None of the solutions work based on the lesson

Tell us what’s happening:
None of the solutions works based on only editing the code above and below the comment lines.
How am I supposed to make this work if code below the line will not work
with the solution above the line?
“return arr” will not work.

Your code so far

function whatIsInAName(collection, source) {
const arr = [];
// Only change code below this line
var srcKeys = Object.keys(source);

// filter the collection
return collection.filter(function(obj) {
  return srcKeys
    .map(function(key) {
      return obj.hasOwnProperty(key) && obj[key] === source[key];
    .reduce(function(a, b) {
      return a && b;

// Only change code above this line
return arr;

whatIsInAName([{ first: "Romeo", last: "Montague" }, { first: "Mercutio", last: null }, { first: "Tybalt", last: "Capulet" }], { last: "Capulet" });

Your browser information:

User Agent is: Mozilla/5.0 (Windows NT 10.0; Win64; x64; rv:84.0) Gecko/20100101 Firefox/84.0.

Challenge: Wherefore art thou

Link to the challenge:

Hmm, all of the solutions work for me.

Right, the solutions do work, but I understand the frustration that they don’t fit the framework of the given function and the limitations of what lines you are to work on.

Sometimes the problems evolve and some of these solutions may have been written by people that got a little “creative”. But you should be able to get an idea what they are doing.

Why don’t you come up with a solution that fits the framework given and then submit it?

Oh, I see now. Those solutions can be modified to work with the starter code with some tiny adjustments.

I will have to do some research it looks like.
Ideas and keywords have been introduced that I
do not recall being discussed.
Thanks for the clarification.

Yeah, there are a lot of keywords and ideas flying around. One of the most important skills for a developer is knowing how to look things up. Seriously, I’m doing that all day - no one can remember all of this stuff.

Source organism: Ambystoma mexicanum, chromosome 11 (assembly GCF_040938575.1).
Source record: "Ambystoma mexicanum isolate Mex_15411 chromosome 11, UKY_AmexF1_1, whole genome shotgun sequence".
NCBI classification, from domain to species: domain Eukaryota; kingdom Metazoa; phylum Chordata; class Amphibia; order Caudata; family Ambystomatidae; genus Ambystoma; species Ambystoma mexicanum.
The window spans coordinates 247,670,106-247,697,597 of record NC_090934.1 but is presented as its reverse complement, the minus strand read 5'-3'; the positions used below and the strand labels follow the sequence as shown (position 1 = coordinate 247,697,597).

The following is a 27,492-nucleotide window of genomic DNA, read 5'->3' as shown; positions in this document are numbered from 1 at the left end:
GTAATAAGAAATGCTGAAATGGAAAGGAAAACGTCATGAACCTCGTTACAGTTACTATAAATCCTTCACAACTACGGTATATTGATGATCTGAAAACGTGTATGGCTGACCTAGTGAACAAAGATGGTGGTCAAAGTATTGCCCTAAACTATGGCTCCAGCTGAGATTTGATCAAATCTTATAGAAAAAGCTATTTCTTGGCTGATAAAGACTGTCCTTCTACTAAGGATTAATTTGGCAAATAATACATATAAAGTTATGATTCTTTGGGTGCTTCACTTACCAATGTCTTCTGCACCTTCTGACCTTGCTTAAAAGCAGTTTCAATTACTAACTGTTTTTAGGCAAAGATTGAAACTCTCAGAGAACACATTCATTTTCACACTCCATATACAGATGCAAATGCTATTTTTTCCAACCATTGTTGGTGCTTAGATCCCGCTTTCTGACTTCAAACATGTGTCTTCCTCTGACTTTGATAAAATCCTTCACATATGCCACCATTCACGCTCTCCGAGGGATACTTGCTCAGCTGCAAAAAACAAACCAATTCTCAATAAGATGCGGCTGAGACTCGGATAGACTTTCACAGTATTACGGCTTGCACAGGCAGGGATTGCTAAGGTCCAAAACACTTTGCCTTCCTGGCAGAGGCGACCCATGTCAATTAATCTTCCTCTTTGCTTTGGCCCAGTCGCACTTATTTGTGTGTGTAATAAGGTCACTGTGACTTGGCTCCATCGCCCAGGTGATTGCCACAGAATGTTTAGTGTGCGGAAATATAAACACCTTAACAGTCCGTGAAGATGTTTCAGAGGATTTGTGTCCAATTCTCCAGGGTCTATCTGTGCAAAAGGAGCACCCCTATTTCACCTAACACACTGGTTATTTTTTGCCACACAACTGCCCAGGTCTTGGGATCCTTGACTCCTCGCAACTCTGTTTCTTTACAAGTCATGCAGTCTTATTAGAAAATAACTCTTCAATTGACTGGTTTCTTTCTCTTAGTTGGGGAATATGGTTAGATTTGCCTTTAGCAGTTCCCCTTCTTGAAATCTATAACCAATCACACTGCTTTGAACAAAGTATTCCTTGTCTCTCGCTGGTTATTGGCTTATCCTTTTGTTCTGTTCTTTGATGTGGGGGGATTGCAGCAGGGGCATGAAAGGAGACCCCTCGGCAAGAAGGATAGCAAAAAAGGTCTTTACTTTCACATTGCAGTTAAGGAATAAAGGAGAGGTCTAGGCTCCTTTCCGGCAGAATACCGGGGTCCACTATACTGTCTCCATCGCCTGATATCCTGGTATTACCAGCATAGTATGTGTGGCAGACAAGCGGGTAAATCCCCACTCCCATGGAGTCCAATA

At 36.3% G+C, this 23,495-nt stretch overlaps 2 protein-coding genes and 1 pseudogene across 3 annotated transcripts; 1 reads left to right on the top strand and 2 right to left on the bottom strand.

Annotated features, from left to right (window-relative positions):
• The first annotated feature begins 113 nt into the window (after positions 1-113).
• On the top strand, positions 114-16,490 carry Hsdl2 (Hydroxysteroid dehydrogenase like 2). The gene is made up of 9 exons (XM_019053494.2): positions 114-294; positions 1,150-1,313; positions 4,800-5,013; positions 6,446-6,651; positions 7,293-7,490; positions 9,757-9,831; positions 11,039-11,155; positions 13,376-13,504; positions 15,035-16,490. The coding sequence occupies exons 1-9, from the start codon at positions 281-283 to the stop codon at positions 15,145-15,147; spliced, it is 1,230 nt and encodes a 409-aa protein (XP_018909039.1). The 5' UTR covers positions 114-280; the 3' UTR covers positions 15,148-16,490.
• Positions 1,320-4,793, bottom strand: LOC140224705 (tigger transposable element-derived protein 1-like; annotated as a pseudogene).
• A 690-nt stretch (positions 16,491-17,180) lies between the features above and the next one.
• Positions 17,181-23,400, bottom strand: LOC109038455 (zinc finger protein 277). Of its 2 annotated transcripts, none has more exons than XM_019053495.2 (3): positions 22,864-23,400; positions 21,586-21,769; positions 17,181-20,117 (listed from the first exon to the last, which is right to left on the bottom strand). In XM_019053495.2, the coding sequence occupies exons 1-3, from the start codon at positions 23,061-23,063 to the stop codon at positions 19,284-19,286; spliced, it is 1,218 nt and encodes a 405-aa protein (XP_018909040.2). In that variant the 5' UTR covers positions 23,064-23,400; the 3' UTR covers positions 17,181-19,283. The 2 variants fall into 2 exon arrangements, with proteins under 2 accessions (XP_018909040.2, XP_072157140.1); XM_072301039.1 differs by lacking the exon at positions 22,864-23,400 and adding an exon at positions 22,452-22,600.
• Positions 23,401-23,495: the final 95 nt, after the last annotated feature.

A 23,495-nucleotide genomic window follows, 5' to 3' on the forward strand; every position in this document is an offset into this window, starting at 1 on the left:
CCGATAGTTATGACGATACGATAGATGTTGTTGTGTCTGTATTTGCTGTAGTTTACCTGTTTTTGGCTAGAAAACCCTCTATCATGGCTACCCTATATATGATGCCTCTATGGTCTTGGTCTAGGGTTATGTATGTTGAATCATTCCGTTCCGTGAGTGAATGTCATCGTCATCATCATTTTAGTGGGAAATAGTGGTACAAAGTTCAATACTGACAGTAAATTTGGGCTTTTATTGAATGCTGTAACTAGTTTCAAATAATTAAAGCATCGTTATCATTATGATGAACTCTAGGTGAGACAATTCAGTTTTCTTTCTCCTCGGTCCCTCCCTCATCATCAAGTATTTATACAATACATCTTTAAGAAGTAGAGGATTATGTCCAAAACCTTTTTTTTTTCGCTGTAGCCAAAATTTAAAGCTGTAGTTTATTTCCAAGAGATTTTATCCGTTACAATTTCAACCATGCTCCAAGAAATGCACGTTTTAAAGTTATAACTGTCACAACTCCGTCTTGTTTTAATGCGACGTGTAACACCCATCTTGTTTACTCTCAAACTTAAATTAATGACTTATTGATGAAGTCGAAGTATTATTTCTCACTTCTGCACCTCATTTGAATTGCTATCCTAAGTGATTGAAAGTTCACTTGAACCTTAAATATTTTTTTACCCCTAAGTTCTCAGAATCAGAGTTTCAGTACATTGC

I am always looking stuff up.
The issue I seem to run into is that I dont know what to
look up to come up with the solution I need.
You can’t find the answer if you dont know what knowledge you are missing.
It seems to defeat the point if I have to look at the solution, research the keywords, etc just to learn something from the current section.
Thanks for the help.
It is much appreciated.

You do not need to read the solution (and in professional development there are often not solutions to look up), but in professional software development we look stuff up all the time.
All of these challenges should be solvable with what you have seen so far, though some of the solutions include more advanced syntax for users who are using the challenges to practice new syntax they have recently learned.

Yeah, I know the feeling. I’m sure most coders can sympathize. It gets better over time.

1 Like

Ok. I am starting to put this together and understand the code.
I have another question related to the code.

For the line that is:
return obj.hasOwnProperty(key) && obj[key] === source[key];

For “key”, when does “key” equal “last: ‘capulet’” and when does
it equal “last:”…and how does it know?
It seems for the hasOwnProperty to work for an object, the “key” would
have to be equal to “last:”.
How does the code or functions know when key is equal to “last:” or
“last: ‘Capulet’”

Does my question make sense?

Reply to Jeremy…
Of all the solutions provided for the current lesson, there are ideas/keywords that have not been discussed.
I am not trying to be argumentative so please do not take it this way.
I have taken notes for each section writing down the material and the solution.
I have literally looked back through the notes and do not see all the idea/keywords for one of the solutions discussed.

I think these are the required lessons for the first solution, but maybe I missed one?

The intermediate can be pretty tricky. The challenges do not tell you which methods to use but instead leave you to choose how you want to tackle the task. There are lots and lots of ways to solve many of these.